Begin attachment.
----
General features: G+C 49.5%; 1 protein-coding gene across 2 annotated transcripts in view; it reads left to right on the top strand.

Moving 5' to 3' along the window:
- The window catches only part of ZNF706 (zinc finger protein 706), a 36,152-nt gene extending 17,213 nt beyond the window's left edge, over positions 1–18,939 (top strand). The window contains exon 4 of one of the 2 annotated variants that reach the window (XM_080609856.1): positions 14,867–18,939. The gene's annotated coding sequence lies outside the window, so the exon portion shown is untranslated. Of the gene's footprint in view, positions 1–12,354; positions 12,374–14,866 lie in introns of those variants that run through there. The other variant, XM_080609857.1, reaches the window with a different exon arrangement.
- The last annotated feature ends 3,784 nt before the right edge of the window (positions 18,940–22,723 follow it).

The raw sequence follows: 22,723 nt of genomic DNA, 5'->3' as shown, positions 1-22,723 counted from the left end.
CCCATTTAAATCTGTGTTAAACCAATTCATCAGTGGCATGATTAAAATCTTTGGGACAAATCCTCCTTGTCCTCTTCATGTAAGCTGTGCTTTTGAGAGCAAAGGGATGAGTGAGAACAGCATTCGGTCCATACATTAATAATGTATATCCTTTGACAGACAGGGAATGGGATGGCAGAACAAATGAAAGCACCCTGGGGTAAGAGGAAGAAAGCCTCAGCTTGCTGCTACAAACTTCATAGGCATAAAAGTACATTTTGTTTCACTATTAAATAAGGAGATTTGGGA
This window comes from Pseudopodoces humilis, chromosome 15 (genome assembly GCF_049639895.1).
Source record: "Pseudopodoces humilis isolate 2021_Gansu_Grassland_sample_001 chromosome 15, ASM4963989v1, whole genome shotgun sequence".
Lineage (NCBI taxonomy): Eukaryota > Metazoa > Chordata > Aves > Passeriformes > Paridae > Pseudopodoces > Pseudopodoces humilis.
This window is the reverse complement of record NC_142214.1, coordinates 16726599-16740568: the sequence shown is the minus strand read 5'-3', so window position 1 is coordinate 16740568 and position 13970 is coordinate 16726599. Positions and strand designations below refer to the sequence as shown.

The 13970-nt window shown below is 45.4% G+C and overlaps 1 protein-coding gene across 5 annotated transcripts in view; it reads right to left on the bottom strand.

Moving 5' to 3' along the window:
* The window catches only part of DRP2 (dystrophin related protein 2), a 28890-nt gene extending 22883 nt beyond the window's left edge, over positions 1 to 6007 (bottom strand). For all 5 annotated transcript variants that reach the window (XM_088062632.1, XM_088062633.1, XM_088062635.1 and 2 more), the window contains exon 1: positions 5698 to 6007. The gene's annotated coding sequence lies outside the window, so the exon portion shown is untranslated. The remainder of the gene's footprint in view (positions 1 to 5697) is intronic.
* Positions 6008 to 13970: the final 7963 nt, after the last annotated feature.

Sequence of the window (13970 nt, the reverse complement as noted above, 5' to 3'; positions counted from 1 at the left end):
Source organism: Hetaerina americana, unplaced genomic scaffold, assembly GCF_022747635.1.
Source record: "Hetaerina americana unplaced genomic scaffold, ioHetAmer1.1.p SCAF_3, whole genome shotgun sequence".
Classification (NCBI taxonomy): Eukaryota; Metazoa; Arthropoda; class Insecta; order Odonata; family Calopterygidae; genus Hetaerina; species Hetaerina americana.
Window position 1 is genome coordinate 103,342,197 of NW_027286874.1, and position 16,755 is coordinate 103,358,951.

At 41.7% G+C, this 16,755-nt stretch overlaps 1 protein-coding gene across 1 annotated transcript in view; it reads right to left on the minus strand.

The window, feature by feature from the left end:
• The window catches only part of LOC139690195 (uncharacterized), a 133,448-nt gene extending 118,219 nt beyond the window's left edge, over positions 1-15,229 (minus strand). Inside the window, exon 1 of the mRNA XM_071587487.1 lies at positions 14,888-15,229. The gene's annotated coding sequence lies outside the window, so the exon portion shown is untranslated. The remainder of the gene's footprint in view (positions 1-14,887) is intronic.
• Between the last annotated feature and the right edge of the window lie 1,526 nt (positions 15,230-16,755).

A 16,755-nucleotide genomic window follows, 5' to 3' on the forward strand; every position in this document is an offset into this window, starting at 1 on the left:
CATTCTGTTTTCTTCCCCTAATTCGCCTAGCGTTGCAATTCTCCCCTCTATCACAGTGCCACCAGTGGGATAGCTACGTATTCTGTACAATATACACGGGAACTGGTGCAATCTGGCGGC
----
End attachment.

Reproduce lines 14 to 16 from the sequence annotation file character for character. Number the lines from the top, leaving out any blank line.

* Positions 6008 to 13970: the final 7963 nt, after the last annotated feature.

Sequence of the window (13970 nt, the reverse complement as noted above, 5' to 3'; positions counted from 1 at the left end):
Source organism: Hetaerina americana, unplaced genomic scaffold, assembly GCF_022747635.1.